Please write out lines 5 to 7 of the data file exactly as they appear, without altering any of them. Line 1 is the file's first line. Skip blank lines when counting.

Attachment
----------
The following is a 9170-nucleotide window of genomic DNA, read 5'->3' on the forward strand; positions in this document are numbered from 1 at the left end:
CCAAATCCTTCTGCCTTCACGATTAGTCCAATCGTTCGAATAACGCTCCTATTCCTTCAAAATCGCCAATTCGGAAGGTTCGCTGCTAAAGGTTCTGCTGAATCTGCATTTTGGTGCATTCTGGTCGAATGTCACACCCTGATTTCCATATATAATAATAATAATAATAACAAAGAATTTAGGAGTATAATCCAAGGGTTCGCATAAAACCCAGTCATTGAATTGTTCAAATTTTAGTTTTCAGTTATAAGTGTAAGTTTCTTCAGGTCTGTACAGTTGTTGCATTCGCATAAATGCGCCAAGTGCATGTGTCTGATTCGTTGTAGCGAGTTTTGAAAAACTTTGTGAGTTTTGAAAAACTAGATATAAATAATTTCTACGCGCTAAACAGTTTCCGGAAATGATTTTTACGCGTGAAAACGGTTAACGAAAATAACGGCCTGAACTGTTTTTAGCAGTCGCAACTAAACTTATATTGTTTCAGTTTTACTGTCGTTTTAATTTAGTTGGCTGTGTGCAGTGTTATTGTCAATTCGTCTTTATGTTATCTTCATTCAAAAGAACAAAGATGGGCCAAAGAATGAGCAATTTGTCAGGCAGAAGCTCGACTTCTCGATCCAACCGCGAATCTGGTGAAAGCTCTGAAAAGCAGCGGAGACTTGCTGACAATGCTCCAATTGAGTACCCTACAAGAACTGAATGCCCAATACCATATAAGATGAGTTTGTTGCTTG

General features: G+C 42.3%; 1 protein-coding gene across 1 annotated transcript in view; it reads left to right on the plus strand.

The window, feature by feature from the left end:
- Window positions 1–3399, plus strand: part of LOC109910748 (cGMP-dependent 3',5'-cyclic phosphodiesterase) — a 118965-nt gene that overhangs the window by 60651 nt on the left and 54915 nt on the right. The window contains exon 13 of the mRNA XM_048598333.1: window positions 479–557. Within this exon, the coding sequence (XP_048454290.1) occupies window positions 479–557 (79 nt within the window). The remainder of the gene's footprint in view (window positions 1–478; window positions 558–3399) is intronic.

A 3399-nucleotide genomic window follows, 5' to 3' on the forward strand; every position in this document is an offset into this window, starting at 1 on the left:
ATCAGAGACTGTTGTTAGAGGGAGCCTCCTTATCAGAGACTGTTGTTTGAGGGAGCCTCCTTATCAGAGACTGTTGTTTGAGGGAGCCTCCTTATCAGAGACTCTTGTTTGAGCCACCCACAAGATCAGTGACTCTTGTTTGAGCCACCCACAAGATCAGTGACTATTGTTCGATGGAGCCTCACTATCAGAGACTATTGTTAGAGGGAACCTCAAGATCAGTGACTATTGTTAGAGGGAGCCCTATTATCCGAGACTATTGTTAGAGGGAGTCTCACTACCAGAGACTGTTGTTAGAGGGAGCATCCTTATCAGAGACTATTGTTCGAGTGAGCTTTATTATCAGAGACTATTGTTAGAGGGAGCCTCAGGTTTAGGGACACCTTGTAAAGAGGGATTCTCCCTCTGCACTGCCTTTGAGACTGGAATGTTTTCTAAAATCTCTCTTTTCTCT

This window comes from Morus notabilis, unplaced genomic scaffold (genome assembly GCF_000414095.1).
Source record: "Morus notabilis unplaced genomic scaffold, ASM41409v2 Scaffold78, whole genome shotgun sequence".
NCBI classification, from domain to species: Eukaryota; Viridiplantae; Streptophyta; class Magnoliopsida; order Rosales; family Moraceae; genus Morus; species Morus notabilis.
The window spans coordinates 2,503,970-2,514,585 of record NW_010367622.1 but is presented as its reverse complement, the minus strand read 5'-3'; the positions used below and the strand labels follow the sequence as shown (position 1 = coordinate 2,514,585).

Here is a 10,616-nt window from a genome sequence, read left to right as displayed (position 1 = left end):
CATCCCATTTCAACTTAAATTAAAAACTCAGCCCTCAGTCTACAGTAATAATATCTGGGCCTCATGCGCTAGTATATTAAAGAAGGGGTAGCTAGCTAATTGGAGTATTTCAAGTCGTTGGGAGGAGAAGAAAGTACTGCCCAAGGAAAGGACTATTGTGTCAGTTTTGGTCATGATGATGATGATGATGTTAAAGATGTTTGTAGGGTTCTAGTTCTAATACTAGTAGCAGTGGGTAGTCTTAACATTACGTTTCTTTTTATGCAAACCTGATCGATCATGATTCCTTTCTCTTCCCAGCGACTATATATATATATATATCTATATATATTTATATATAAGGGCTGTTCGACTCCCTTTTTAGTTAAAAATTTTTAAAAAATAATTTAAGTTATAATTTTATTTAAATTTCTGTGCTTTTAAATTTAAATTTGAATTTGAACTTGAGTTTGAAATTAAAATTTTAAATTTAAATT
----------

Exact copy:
- Window positions 1–3399, plus strand: part of LOC109910748 (cGMP-dependent 3',5'-cyclic phosphodiesterase) — a 118965-nt gene that overhangs the window by 60651 nt on the left and 54915 nt on the right. The window contains exon 13 of the mRNA XM_048598333.1: window positions 479–557. Within this exon, the coding sequence (XP_048454290.1) occupies window positions 479–557 (79 nt within the window). The remainder of the gene's footprint in view (window positions 1–478; window positions 558–3399) is intronic.

A 3399-nucleotide genomic window follows, 5' to 3' on the forward strand; every position in this document is an offset into this window, starting at 1 on the left:
ATCAGAGACTGTTGTTAGAGGGAGCCTCCTTATCAGAGACTGTTGTTTGAGGGAGCCTCCTTATCAGAGACTGTTGTTTGAGGGAGCCTCCTTATCAGAGACTCTTGTTTGAGCCACCCACAAGATCAGTGACTCTTGTTTGAGCCACCCACAAGATCAGTGACTATTGTTCGATGGAGCCTCACTATCAGAGACTATTGTTAGAGGGAACCTCAAGATCAGTGACTATTGTTAGAGGGAGCCCTATTATCCGAGACTATTGTTAGAGGGAGTCTCACTACCAGAGACTGTTGTTAGAGGGAGCATCCTTATCAGAGACTATTGTTCGAGTGAGCTTTATTATCAGAGACTATTGTTAGAGGGAGCCTCAGGTTTAGGGACACCTTGTAAAGAGGGATTCTCCCTCTGCACTGCCTTTGAGACTGGAATGTTTTCTAAAATCTCTCTTTTCTCT